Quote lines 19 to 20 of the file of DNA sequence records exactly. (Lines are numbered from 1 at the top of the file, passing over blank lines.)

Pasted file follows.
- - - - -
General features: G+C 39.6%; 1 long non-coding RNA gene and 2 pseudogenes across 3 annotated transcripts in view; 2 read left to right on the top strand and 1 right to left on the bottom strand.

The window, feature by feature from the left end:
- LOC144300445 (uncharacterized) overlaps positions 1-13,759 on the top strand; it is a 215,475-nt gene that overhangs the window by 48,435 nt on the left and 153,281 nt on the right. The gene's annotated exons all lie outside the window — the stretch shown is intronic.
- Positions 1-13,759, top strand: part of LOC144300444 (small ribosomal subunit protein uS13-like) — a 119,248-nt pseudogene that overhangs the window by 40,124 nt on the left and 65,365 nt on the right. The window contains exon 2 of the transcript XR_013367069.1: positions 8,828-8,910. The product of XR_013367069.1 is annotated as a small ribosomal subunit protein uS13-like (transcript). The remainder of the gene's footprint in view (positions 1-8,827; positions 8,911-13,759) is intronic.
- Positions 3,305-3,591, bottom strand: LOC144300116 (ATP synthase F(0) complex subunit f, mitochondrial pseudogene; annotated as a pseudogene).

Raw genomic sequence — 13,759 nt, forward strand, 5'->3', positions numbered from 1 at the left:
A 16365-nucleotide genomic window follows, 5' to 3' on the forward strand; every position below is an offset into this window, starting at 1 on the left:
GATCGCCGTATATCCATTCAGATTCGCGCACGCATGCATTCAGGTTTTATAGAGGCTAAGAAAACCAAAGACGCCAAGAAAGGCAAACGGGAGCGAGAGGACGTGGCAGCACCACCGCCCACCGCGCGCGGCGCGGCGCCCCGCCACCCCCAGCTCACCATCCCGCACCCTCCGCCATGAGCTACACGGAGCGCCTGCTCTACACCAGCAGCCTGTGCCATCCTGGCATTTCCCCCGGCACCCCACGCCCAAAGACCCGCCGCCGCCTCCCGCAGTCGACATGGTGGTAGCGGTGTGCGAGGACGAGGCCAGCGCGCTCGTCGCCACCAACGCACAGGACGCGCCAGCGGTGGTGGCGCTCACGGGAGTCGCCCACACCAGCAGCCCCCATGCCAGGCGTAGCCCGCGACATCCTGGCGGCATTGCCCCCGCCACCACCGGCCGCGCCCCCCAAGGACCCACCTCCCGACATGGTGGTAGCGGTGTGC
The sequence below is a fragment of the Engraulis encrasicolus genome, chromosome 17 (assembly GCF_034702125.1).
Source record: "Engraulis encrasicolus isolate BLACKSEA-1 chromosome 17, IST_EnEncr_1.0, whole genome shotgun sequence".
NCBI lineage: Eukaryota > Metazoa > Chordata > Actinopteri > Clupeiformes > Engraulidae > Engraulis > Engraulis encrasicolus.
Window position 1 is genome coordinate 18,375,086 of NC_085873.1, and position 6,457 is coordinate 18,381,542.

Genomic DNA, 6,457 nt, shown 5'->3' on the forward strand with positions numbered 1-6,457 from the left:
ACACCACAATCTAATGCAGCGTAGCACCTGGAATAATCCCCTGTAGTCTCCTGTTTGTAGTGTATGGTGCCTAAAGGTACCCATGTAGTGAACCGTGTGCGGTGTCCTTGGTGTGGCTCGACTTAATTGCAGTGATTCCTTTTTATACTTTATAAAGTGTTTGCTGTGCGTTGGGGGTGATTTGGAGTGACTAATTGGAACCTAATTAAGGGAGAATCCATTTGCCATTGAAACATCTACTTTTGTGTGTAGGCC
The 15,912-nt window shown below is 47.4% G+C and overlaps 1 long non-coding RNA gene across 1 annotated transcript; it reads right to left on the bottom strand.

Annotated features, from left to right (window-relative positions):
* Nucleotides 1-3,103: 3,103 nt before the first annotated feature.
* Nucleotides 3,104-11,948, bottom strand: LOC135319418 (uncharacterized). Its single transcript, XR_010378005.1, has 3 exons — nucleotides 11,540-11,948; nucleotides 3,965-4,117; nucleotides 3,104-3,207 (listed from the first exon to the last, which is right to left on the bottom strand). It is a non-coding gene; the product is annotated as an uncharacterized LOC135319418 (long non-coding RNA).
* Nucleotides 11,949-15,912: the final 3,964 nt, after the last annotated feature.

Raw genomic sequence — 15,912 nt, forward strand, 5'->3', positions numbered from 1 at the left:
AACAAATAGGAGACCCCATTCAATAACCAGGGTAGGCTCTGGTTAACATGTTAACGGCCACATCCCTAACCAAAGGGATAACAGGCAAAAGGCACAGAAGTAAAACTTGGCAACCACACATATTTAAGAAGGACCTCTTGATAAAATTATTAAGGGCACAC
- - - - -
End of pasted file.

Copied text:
* Nucleotides 11,949-15,912: the final 3,964 nt, after the last annotated feature.

Raw genomic sequence — 15,912 nt, forward strand, 5'->3', positions numbered from 1 at the left: